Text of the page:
“It very explicitly describes Nature as possessing an “intelligibility” and that there is no separation between Man and Nature, precisely because there is no separation between the natural world and God,” he said.

“It offers a completely integrated view of the Universe where religion and science, mind and matter are all part of one living, conscious whole,” The Prince said and added, “We are, therefore, finite beings contained by an infinitude, and each of us is a microcosm of the whole.
This suggests to me that Nature is a knowing partner, never a mindless slave to humanity, and we are Her tenants; God's guests for all too short a time.”

The Prince said, “If I may quote the Qur’an, “Have you considered: if your water were to disappear into the Earth, who then could bring you gushing water?” This is the Divine hospitality that offers us our provisions and our dwelling places, our clothing, tools and transport. The Earth is robust and prolific, but also delicate, subtle, complex and diverse and so our mark must always be gentle – or the water will disappear, as it is doing in places like the Punjab in India.”

The Prince said, “The inconvenient truth is that we share this planet with the rest of creation for a very good reason – and that is, we cannot exist on our own without the intricately balanced web of life around us.”

“Islam has always taught this and to ignore that lesson is to default on our contract with Creation,” he said.

The Prince also mentioned, “As Islam clearly understands, it is actually impossible to divorce human beings from Nature’s patterns and processes. The Qur’an is considered to be the “last Revelation” but it clearly acknowledges which book is the first. That book is the great book of creation, of Nature herself, which has been taken too much for granted in our modern world and needs to be restored to its original position.”

The Prince said that modern ideology that had dominated Western thinking for so long, may view tradition and traditional wisdom of the kind seen in the teachings of the great faiths of the world, as ‘backward looking’. However, His Royal Highness said that he felt that traditional wisdom can blend with modern needs, making tradition not backward looking, but visionary.

The Prince of Wales said, “The Modernist ideology that has dominated the Western outlook for a century implies that “tradition” is backward looking. What I have tried to explain today is that this is far from true. Tradition is the accumulation of the knowledge and wisdom that we should be offering to the next generation. It is, therefore, visionary – it looks forward.”

Prince Charles also said: “Turning to the traditional teachings, like those found in Islam that define our relationship with the natural world, does not mean locking us into some sort of cultural and technological immobility. As the English writer G.K. Chesterton put it, “real development is not leaving things behind, as on a road, but drawing life from them as a root.” I would also remind you of the words of Oxford’s very own C.S. Lewis, who pointed out that “sometimes you do have to turn the clock back if it is telling the wrong time” – that there is nothing “progressive” about being stubborn and refusing to acknowledge that we have taken the wrong road.”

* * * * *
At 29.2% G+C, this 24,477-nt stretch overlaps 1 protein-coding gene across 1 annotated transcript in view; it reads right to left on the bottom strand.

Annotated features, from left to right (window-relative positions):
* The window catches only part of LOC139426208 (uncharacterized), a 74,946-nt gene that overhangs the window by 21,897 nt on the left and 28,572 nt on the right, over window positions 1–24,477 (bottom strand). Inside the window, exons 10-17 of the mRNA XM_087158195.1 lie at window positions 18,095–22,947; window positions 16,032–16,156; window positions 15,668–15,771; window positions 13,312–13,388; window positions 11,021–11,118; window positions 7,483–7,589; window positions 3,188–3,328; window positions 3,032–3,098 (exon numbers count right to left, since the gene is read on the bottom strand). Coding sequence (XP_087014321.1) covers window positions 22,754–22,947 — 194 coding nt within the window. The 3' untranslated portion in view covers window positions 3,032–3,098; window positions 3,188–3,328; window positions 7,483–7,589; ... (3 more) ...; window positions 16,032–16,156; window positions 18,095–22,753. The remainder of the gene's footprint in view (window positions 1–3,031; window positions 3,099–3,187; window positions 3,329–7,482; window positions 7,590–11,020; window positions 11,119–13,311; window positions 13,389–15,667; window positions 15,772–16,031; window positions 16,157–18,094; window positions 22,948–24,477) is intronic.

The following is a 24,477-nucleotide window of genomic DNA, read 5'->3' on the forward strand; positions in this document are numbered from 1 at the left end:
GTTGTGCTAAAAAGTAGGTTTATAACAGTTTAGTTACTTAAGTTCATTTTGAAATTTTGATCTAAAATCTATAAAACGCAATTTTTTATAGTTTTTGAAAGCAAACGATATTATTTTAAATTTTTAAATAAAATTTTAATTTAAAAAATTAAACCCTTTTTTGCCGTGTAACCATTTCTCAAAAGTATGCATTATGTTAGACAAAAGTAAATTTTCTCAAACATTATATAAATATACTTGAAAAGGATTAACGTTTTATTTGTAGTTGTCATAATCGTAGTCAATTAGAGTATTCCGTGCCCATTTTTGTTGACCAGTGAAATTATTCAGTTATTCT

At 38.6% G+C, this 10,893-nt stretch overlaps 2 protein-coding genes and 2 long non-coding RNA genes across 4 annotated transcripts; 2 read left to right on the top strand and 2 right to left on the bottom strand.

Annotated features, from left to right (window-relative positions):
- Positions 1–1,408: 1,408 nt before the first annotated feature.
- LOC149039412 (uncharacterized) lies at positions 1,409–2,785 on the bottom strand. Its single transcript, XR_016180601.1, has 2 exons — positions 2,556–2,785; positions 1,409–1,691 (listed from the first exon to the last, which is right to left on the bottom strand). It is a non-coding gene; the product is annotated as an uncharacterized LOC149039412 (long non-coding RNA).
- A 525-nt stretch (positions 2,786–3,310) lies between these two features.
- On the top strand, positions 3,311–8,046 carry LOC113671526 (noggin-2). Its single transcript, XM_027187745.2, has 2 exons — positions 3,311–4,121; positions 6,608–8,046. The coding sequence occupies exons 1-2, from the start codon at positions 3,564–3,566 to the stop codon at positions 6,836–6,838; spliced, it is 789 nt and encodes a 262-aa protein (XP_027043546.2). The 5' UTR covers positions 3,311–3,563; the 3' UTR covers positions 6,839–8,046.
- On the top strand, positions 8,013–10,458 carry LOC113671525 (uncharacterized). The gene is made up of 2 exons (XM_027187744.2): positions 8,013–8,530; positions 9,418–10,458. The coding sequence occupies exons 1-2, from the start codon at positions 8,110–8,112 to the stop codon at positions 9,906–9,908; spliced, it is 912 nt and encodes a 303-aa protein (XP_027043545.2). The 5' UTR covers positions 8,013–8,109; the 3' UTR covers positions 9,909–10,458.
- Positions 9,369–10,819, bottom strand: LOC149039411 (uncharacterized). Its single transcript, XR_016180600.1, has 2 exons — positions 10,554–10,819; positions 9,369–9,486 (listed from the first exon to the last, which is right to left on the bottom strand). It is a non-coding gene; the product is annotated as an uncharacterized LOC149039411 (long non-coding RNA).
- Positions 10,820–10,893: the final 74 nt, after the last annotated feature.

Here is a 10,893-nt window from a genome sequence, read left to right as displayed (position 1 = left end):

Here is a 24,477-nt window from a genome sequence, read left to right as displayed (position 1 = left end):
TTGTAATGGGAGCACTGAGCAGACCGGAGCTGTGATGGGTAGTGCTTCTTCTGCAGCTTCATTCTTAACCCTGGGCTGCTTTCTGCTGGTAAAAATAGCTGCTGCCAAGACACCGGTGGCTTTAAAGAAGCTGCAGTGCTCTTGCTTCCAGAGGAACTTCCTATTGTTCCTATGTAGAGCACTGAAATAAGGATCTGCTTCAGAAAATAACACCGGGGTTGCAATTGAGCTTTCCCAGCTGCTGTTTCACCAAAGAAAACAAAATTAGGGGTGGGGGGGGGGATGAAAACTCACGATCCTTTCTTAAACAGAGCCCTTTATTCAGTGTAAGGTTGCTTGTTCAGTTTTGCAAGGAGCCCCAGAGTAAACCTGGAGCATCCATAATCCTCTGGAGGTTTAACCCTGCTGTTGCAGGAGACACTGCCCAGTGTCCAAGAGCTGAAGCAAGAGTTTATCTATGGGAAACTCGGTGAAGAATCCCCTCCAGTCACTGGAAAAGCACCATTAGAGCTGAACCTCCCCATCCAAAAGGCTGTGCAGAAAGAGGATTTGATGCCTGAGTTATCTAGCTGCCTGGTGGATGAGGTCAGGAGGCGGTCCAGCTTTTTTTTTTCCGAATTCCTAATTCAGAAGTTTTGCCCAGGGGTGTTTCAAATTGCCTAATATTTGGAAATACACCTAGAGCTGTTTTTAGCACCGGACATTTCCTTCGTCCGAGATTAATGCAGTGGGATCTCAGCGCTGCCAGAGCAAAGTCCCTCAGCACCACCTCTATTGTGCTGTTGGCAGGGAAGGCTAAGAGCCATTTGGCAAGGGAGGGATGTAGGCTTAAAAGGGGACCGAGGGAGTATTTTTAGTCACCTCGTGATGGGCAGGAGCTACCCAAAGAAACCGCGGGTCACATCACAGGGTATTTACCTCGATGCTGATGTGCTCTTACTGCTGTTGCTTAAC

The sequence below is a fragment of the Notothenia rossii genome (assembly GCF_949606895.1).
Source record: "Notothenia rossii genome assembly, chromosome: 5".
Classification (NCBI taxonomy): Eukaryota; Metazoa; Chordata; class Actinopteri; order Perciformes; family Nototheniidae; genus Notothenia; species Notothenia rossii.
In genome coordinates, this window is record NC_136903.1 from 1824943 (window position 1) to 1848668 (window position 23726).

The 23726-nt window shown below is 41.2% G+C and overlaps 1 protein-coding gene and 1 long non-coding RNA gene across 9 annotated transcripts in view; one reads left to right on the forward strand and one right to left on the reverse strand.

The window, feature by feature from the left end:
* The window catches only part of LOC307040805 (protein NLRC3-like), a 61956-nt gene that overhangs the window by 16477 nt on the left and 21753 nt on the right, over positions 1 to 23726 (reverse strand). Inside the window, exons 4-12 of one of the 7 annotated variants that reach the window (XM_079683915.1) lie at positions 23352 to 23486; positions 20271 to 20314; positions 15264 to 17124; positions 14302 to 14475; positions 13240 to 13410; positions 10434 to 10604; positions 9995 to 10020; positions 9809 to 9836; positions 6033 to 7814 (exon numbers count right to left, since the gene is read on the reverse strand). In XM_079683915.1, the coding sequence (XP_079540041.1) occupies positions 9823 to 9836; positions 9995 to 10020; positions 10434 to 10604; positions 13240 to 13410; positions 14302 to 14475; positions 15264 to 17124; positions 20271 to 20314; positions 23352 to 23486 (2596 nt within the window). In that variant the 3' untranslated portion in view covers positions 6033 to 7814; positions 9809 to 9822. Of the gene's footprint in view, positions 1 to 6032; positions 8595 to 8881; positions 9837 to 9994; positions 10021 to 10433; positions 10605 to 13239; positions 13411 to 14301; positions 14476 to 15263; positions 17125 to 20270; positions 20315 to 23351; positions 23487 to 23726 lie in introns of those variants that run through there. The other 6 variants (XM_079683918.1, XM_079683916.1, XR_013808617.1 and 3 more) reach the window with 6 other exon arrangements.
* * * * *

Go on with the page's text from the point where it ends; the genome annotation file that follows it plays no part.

“If we realize that we are travelling in the wrong direction, the only sensible thing to do is to admit it and retrace our steps back to where we first went wrong. As Lewis put it, “going back can sometimes be the quickest way forward.” It is the most progressive thing we could do,” he said.

The Prince also said: “All of the mounting evidence is telling us that we are, indeed, on the wrong road, so you might think it would be wise to draw on the timeless guidance that comes from our intuitive sense of the origin of all things to which we are rooted. Nature's rhythms, her cycles and her processes, are our guides to this uncreated, originating voice. They are our greatest teachers because they are expressions of Divine Unity.”

Ending his speech, The Prince said: “There is a profound truth in that seemingly simple, old saying of the nomads – that “the best of all Mosques is Nature herself”.”

The Vice-Chancellor of the Oxford University, Professor Andrew Hamilton, gave the vote of thanks. He said, “It has been an immense pleasure to welcome you back to the University of Oxford to lecture on this subject.”

“This is a university of many nationalities, particularly in its teaching and research staff, and postgraduate students, and also one of great international reach.”

Earlier, the Prince was given a tour of the Centre’s new premises in Marston Road, which are currently under development, by its founder director, Dr. Farhan Nizami. The Oxford Centre for Islamic Studies is a recognised independent centre of Oxford University. Established in 1985, it encourages a better understanding of the culture and civilization of Islam and of contemporary Muslim societies. Although independent, the centre is linked to Oxford University.

Seventeen years ago, the Prince gave a speech entitled Islam and the West to the Centre. Since then, world figures including Nelson Mandela, Kofi Annan and Sonia Gandhi have given lectures.